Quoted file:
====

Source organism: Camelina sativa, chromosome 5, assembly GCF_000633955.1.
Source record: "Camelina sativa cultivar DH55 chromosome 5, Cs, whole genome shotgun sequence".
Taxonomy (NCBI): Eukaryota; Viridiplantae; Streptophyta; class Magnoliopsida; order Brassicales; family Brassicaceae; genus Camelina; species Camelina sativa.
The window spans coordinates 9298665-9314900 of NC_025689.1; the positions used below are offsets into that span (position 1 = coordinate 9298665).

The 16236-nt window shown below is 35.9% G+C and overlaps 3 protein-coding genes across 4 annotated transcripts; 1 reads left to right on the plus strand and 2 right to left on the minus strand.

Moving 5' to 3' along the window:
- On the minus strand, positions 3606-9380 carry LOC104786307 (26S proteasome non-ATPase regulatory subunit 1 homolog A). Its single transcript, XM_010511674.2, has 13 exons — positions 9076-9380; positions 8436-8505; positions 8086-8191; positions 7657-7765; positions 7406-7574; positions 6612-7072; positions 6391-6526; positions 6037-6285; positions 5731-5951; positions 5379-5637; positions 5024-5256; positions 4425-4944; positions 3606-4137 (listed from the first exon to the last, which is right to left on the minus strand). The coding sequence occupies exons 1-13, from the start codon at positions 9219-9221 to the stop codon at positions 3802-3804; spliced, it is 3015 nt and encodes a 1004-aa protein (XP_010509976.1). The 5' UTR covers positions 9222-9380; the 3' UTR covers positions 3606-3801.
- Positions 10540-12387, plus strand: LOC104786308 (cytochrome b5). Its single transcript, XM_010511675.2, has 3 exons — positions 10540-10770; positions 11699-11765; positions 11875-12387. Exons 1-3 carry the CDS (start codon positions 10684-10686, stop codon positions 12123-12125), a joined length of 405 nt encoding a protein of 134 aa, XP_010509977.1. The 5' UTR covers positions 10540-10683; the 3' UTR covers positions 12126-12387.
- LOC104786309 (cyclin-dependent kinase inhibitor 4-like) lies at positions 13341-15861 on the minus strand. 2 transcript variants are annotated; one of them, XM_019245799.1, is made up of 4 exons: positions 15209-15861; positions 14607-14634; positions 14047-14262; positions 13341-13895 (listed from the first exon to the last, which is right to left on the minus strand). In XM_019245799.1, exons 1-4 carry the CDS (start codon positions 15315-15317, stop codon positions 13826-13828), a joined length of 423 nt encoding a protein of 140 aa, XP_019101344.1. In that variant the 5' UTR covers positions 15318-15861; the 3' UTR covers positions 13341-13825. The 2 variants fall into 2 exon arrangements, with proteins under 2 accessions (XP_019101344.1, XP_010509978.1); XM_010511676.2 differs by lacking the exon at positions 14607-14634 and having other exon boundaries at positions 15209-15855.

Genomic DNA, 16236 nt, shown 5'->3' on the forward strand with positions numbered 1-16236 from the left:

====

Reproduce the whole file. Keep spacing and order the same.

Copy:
Source organism: Camelina sativa, chromosome 5, assembly GCF_000633955.1.
Source record: "Camelina sativa cultivar DH55 chromosome 5, Cs, whole genome shotgun sequence".
Taxonomy (NCBI): Eukaryota; Viridiplantae; Streptophyta; class Magnoliopsida; order Brassicales; family Brassicaceae; genus Camelina; species Camelina sativa.
The window spans coordinates 9298665-9314900 of NC_025689.1; the positions used below are offsets into that span (position 1 = coordinate 9298665).

The 16236-nt window shown below is 35.9% G+C and overlaps 3 protein-coding genes across 4 annotated transcripts; 1 reads left to right on the plus strand and 2 right to left on the minus strand.

Moving 5' to 3' along the window:
- On the minus strand, positions 3606-9380 carry LOC104786307 (26S proteasome non-ATPase regulatory subunit 1 homolog A). Its single transcript, XM_010511674.2, has 13 exons — positions 9076-9380; positions 8436-8505; positions 8086-8191; positions 7657-7765; positions 7406-7574; positions 6612-7072; positions 6391-6526; positions 6037-6285; positions 5731-5951; positions 5379-5637; positions 5024-5256; positions 4425-4944; positions 3606-4137 (listed from the first exon to the last, which is right to left on the minus strand). The coding sequence occupies exons 1-13, from the start codon at positions 9219-9221 to the stop codon at positions 3802-3804; spliced, it is 3015 nt and encodes a 1004-aa protein (XP_010509976.1). The 5' UTR covers positions 9222-9380; the 3' UTR covers positions 3606-3801.
- Positions 10540-12387, plus strand: LOC104786308 (cytochrome b5). Its single transcript, XM_010511675.2, has 3 exons — positions 10540-10770; positions 11699-11765; positions 11875-12387. Exons 1-3 carry the CDS (start codon positions 10684-10686, stop codon positions 12123-12125), a joined length of 405 nt encoding a protein of 134 aa, XP_010509977.1. The 5' UTR covers positions 10540-10683; the 3' UTR covers positions 12126-12387.
- LOC104786309 (cyclin-dependent kinase inhibitor 4-like) lies at positions 13341-15861 on the minus strand. 2 transcript variants are annotated; one of them, XM_019245799.1, is made up of 4 exons: positions 15209-15861; positions 14607-14634; positions 14047-14262; positions 13341-13895 (listed from the first exon to the last, which is right to left on the minus strand). In XM_019245799.1, exons 1-4 carry the CDS (start codon positions 15315-15317, stop codon positions 13826-13828), a joined length of 423 nt encoding a protein of 140 aa, XP_019101344.1. In that variant the 5' UTR covers positions 15318-15861; the 3' UTR covers positions 13341-13825. The 2 variants fall into 2 exon arrangements, with proteins under 2 accessions (XP_019101344.1, XP_010509978.1); XM_010511676.2 differs by lacking the exon at positions 14607-14634 and having other exon boundaries at positions 15209-15855.

Genomic DNA, 16236 nt, shown 5'->3' on the forward strand with positions numbered 1-16236 from the left: